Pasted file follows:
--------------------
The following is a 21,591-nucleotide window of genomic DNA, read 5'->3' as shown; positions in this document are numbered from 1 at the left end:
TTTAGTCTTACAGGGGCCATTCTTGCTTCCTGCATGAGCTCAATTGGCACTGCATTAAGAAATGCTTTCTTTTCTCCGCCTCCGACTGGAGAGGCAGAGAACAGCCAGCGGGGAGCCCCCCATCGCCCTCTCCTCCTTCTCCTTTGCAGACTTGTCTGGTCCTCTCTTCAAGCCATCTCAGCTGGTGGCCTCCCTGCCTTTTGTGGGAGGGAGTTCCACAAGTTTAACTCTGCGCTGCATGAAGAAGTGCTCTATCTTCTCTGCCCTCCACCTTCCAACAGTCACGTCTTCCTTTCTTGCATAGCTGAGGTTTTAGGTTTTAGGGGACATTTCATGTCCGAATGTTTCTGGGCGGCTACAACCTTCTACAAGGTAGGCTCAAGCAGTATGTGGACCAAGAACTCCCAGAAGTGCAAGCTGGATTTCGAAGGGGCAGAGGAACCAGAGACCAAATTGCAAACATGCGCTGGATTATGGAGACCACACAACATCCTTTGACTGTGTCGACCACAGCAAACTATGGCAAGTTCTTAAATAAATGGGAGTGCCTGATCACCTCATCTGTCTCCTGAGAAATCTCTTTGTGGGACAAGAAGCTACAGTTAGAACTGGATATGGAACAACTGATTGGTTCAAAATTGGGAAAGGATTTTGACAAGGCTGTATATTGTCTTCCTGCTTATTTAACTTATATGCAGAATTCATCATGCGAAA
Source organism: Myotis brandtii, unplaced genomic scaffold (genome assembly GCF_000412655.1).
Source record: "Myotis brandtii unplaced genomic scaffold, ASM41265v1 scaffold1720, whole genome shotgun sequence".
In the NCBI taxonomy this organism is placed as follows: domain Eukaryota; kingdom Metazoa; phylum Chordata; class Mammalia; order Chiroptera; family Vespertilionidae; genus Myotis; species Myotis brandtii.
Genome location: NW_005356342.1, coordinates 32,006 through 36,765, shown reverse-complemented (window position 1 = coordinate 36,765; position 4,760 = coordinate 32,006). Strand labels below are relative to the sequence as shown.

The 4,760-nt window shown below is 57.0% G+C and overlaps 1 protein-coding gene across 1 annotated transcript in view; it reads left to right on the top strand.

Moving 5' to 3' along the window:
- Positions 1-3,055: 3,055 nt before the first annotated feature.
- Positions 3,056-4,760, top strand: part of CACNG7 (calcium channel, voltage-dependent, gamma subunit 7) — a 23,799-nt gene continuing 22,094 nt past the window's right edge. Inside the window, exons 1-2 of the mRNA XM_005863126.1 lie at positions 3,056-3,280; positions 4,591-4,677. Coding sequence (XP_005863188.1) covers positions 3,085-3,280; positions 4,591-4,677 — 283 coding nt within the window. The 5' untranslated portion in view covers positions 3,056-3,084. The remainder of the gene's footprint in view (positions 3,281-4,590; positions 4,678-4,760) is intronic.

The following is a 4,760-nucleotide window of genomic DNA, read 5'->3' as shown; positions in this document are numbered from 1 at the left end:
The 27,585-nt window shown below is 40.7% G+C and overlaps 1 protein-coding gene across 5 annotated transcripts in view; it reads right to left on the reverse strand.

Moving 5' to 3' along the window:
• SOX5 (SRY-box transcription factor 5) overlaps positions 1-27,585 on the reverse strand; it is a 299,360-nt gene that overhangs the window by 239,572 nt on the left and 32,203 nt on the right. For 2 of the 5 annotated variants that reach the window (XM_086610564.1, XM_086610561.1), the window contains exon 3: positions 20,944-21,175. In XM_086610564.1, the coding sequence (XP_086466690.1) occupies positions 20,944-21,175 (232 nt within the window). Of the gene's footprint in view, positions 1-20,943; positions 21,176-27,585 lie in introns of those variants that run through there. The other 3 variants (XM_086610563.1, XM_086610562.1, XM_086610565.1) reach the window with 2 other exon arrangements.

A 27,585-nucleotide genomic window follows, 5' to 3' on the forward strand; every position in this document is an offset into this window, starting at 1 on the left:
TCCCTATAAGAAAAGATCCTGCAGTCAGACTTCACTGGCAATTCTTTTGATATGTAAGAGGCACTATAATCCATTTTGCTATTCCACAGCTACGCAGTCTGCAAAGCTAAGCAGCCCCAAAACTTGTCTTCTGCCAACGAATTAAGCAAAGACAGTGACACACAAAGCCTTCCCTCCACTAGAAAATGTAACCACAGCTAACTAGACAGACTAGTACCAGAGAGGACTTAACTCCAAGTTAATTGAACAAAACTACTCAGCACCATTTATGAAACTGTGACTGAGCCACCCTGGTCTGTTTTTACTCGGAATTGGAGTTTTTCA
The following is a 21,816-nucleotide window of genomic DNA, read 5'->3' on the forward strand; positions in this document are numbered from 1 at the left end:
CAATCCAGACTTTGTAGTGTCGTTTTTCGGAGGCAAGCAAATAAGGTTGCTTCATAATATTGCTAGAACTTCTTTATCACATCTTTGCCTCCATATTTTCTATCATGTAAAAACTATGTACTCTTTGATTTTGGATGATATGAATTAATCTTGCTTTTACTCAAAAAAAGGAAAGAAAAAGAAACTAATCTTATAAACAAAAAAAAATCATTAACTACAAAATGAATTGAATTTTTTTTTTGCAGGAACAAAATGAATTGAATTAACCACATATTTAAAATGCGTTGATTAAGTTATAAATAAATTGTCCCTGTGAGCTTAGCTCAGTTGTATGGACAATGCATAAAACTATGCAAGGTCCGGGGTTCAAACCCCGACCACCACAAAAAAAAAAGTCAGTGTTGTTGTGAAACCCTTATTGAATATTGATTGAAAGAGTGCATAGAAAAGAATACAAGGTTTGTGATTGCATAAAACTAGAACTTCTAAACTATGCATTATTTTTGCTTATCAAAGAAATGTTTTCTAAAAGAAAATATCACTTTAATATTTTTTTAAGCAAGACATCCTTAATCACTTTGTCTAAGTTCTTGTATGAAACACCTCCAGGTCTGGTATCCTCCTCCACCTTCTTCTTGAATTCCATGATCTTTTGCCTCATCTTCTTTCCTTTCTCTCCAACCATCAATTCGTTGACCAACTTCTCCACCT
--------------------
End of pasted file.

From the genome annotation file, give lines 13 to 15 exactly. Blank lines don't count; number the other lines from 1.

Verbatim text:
Moving 5' to 3' along the window:
• SOX5 (SRY-box transcription factor 5) overlaps positions 1-27,585 on the reverse strand; it is a 299,360-nt gene that overhangs the window by 239,572 nt on the left and 32,203 nt on the right. For 2 of the 5 annotated variants that reach the window (XM_086610564.1, XM_086610561.1), the window contains exon 3: positions 20,944-21,175. In XM_086610564.1, the coding sequence (XP_086466690.1) occupies positions 20,944-21,175 (232 nt within the window). Of the gene's footprint in view, positions 1-20,943; positions 21,176-27,585 lie in introns of those variants that run through there. The other 3 variants (XM_086610563.1, XM_086610562.1, XM_086610565.1) reach the window with 2 other exon arrangements.

A 27,585-nucleotide genomic window follows, 5' to 3' on the forward strand; every position in this document is an offset into this window, starting at 1 on the left: